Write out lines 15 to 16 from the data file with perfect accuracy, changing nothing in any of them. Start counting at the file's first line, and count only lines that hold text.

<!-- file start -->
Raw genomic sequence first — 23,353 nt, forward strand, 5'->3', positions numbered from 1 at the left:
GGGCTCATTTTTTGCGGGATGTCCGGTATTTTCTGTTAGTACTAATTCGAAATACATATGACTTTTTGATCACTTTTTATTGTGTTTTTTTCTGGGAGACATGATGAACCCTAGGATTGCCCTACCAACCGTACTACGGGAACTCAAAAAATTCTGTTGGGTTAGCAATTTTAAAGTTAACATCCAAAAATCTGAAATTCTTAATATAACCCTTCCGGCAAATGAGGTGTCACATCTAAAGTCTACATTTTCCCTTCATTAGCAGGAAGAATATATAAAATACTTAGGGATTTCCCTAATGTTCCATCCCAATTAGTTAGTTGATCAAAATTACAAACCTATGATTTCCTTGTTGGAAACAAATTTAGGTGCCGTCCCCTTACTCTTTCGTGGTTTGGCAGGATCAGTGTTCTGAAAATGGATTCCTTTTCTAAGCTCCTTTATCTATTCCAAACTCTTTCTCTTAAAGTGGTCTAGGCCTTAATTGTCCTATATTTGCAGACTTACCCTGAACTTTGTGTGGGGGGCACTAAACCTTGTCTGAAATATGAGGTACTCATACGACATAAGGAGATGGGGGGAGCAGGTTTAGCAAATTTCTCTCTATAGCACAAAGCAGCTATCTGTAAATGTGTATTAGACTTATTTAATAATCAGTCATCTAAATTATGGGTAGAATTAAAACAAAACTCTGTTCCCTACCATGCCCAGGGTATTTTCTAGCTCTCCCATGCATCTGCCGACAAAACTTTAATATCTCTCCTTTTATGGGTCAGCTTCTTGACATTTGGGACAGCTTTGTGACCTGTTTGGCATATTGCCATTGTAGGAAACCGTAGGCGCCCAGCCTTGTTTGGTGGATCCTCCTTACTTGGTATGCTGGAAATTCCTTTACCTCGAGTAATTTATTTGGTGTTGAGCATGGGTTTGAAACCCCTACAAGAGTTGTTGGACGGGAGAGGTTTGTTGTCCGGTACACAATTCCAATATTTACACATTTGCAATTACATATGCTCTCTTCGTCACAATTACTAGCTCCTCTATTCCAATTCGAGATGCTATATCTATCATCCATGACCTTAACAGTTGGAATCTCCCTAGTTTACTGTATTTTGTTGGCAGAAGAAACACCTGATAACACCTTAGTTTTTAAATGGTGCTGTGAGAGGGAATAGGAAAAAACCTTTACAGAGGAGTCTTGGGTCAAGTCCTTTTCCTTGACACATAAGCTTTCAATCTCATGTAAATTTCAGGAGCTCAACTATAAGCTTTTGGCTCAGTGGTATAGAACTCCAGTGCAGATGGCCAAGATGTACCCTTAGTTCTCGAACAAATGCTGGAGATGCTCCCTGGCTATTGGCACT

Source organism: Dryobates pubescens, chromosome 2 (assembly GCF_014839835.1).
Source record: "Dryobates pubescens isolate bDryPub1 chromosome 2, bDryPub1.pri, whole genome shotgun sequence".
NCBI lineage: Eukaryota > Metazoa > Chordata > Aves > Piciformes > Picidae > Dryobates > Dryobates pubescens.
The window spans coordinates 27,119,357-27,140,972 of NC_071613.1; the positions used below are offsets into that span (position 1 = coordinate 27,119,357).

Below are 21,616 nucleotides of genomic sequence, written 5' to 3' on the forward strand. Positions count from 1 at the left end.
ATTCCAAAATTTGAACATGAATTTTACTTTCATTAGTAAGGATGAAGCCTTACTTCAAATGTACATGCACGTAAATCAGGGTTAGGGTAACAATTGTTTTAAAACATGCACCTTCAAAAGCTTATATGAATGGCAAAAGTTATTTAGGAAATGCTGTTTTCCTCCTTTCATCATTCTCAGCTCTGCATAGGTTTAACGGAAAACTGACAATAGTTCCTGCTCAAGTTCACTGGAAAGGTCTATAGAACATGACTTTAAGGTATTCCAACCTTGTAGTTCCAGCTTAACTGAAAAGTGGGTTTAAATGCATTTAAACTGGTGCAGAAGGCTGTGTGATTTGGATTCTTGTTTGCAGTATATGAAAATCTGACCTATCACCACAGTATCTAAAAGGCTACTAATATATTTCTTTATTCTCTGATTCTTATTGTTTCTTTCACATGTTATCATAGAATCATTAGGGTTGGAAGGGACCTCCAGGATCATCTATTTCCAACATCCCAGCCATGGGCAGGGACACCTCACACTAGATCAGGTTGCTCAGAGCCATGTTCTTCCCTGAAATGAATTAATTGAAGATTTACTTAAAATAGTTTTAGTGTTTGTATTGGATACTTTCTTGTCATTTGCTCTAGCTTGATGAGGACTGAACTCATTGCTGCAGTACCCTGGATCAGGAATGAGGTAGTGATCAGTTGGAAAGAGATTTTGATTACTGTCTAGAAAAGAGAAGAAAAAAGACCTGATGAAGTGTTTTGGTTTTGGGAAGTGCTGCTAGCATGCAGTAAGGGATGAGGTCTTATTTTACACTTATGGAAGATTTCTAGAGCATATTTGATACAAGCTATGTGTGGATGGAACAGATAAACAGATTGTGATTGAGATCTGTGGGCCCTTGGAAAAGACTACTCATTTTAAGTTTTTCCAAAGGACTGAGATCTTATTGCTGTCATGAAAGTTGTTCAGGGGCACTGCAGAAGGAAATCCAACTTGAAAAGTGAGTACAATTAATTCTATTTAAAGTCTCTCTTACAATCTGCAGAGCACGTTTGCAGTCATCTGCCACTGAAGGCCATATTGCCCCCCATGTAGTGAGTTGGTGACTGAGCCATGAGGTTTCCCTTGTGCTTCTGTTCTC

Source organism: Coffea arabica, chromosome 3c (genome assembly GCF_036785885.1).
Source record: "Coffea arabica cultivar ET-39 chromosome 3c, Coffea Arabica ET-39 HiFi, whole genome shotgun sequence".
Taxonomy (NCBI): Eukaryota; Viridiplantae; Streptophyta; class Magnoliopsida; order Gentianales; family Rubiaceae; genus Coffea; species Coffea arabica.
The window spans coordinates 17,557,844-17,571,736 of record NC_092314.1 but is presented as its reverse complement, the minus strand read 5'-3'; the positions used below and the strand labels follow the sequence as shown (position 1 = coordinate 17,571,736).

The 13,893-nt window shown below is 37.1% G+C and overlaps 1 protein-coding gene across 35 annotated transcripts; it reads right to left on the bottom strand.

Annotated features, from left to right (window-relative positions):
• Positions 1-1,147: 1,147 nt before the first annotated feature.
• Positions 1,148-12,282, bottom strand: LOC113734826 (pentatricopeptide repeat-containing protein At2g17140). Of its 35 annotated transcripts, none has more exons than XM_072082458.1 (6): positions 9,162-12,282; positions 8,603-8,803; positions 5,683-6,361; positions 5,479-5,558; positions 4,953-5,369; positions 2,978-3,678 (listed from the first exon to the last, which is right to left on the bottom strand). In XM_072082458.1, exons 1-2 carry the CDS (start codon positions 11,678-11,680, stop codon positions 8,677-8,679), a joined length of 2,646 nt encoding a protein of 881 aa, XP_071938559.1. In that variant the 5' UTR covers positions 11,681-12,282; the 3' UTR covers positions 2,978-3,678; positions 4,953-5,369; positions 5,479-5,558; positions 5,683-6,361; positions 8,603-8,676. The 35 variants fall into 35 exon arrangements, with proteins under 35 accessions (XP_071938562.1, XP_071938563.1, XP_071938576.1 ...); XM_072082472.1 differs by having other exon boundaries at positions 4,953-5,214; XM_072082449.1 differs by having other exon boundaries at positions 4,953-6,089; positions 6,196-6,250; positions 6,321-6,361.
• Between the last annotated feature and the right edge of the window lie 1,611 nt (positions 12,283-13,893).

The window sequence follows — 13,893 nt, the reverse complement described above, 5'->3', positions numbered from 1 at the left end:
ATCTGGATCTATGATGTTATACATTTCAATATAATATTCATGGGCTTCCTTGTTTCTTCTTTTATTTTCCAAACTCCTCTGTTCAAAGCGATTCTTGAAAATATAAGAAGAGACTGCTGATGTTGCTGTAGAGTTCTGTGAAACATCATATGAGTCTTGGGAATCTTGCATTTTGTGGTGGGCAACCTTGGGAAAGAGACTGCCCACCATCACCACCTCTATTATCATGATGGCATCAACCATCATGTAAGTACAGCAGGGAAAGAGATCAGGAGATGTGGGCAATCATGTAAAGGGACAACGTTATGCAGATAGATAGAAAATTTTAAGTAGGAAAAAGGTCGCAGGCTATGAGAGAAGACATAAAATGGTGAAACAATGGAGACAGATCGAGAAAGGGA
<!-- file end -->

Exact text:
• Positions 1-1,147: 1,147 nt before the first annotated feature.
• Positions 1,148-12,282, bottom strand: LOC113734826 (pentatricopeptide repeat-containing protein At2g17140). Of its 35 annotated transcripts, none has more exons than XM_072082458.1 (6): positions 9,162-12,282; positions 8,603-8,803; positions 5,683-6,361; positions 5,479-5,558; positions 4,953-5,369; positions 2,978-3,678 (listed from the first exon to the last, which is right to left on the bottom strand). In XM_072082458.1, exons 1-2 carry the CDS (start codon positions 11,678-11,680, stop codon positions 8,677-8,679), a joined length of 2,646 nt encoding a protein of 881 aa, XP_071938559.1. In that variant the 5' UTR covers positions 11,681-12,282; the 3' UTR covers positions 2,978-3,678; positions 4,953-5,369; positions 5,479-5,558; positions 5,683-6,361; positions 8,603-8,676. The 35 variants fall into 35 exon arrangements, with proteins under 35 accessions (XP_071938562.1, XP_071938563.1, XP_071938576.1 ...); XM_072082472.1 differs by having other exon boundaries at positions 4,953-5,214; XM_072082449.1 differs by having other exon boundaries at positions 4,953-6,089; positions 6,196-6,250; positions 6,321-6,361.